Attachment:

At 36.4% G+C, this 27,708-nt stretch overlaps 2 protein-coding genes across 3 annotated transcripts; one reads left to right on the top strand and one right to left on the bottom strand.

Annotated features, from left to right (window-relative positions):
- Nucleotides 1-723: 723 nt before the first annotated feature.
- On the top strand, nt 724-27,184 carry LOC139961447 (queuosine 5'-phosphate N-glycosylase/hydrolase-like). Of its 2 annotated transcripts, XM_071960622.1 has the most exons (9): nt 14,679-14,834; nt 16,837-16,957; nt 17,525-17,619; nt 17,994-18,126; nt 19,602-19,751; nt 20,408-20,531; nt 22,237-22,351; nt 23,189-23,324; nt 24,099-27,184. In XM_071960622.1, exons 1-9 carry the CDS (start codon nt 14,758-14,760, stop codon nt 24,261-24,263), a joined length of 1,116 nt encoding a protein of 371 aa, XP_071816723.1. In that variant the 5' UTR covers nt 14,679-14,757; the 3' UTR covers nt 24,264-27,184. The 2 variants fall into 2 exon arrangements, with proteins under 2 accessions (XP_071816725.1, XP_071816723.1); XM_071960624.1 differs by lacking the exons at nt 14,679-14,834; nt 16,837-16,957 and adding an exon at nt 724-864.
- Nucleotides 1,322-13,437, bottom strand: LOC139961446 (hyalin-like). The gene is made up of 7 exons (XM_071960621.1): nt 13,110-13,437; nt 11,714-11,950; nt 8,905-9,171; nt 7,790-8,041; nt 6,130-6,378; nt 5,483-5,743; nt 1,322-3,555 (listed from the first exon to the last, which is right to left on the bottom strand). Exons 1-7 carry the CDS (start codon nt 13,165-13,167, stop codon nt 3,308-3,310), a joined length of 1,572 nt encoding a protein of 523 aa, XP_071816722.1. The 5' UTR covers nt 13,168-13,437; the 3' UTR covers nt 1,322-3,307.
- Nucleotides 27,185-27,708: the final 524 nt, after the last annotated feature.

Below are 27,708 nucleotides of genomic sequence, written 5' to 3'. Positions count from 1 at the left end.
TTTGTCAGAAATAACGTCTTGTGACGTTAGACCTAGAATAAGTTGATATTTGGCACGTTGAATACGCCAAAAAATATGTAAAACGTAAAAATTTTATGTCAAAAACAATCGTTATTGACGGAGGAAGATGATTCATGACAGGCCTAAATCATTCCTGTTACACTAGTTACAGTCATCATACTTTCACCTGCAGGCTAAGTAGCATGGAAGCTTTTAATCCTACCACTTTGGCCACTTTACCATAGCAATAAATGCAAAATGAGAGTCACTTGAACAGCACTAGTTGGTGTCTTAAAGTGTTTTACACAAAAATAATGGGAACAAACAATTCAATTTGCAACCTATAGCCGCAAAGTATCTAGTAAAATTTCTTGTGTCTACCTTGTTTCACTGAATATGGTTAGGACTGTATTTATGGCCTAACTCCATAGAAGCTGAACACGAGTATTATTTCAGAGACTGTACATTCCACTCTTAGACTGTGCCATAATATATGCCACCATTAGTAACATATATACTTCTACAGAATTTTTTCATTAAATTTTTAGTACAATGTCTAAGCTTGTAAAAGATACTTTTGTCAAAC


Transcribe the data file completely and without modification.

At 36.4% G+C, this 27,708-nt stretch overlaps 2 protein-coding genes across 3 annotated transcripts; one reads left to right on the top strand and one right to left on the bottom strand.

Annotated features, from left to right (window-relative positions):
- Nucleotides 1-723: 723 nt before the first annotated feature.
- On the top strand, nt 724-27,184 carry LOC139961447 (queuosine 5'-phosphate N-glycosylase/hydrolase-like). Of its 2 annotated transcripts, XM_071960622.1 has the most exons (9): nt 14,679-14,834; nt 16,837-16,957; nt 17,525-17,619; nt 17,994-18,126; nt 19,602-19,751; nt 20,408-20,531; nt 22,237-22,351; nt 23,189-23,324; nt 24,099-27,184. In XM_071960622.1, exons 1-9 carry the CDS (start codon nt 14,758-14,760, stop codon nt 24,261-24,263), a joined length of 1,116 nt encoding a protein of 371 aa, XP_071816723.1. In that variant the 5' UTR covers nt 14,679-14,757; the 3' UTR covers nt 24,264-27,184. The 2 variants fall into 2 exon arrangements, with proteins under 2 accessions (XP_071816725.1, XP_071816723.1); XM_071960624.1 differs by lacking the exons at nt 14,679-14,834; nt 16,837-16,957 and adding an exon at nt 724-864.
- Nucleotides 1,322-13,437, bottom strand: LOC139961446 (hyalin-like). The gene is made up of 7 exons (XM_071960621.1): nt 13,110-13,437; nt 11,714-11,950; nt 8,905-9,171; nt 7,790-8,041; nt 6,130-6,378; nt 5,483-5,743; nt 1,322-3,555 (listed from the first exon to the last, which is right to left on the bottom strand). Exons 1-7 carry the CDS (start codon nt 13,165-13,167, stop codon nt 3,308-3,310), a joined length of 1,572 nt encoding a protein of 523 aa, XP_071816722.1. The 5' UTR covers nt 13,168-13,437; the 3' UTR covers nt 1,322-3,307.
- Nucleotides 27,185-27,708: the final 524 nt, after the last annotated feature.

Below are 27,708 nucleotides of genomic sequence, written 5' to 3'. Positions count from 1 at the left end.
TTTGTCAGAAATAACGTCTTGTGACGTTAGACCTAGAATAAGTTGATATTTGGCACGTTGAATACGCCAAAAAATATGTAAAACGTAAAAATTTTATGTCAAAAACAATCGTTATTGACGGAGGAAGATGATTCATGACAGGCCTAAATCATTCCTGTTACACTAGTTACAGTCATCATACTTTCACCTGCAGGCTAAGTAGCATGGAAGCTTTTAATCCTACCACTTTGGCCACTTTACCATAGCAATAAATGCAAAATGAGAGTCACTTGAACAGCACTAGTTGGTGTCTTAAAGTGTTTTACACAAAAATAATGGGAACAAACAATTCAATTTGCAACCTATAGCCGCAAAGTATCTAGTAAAATTTCTTGTGTCTACCTTGTTTCACTGAATATGGTTAGGACTGTATTTATGGCCTAACTCCATAGAAGCTGAACACGAGTATTATTTCAGAGACTGTACATTCCACTCTTAGACTGTGCCATAATATATGCCACCATTAGTAACATATATACTTCTACAGAATTTTTTCATTAAATTTTTAGTACAATGTCTAAGCTTGTAAAAGATACTTTTGTCAAAC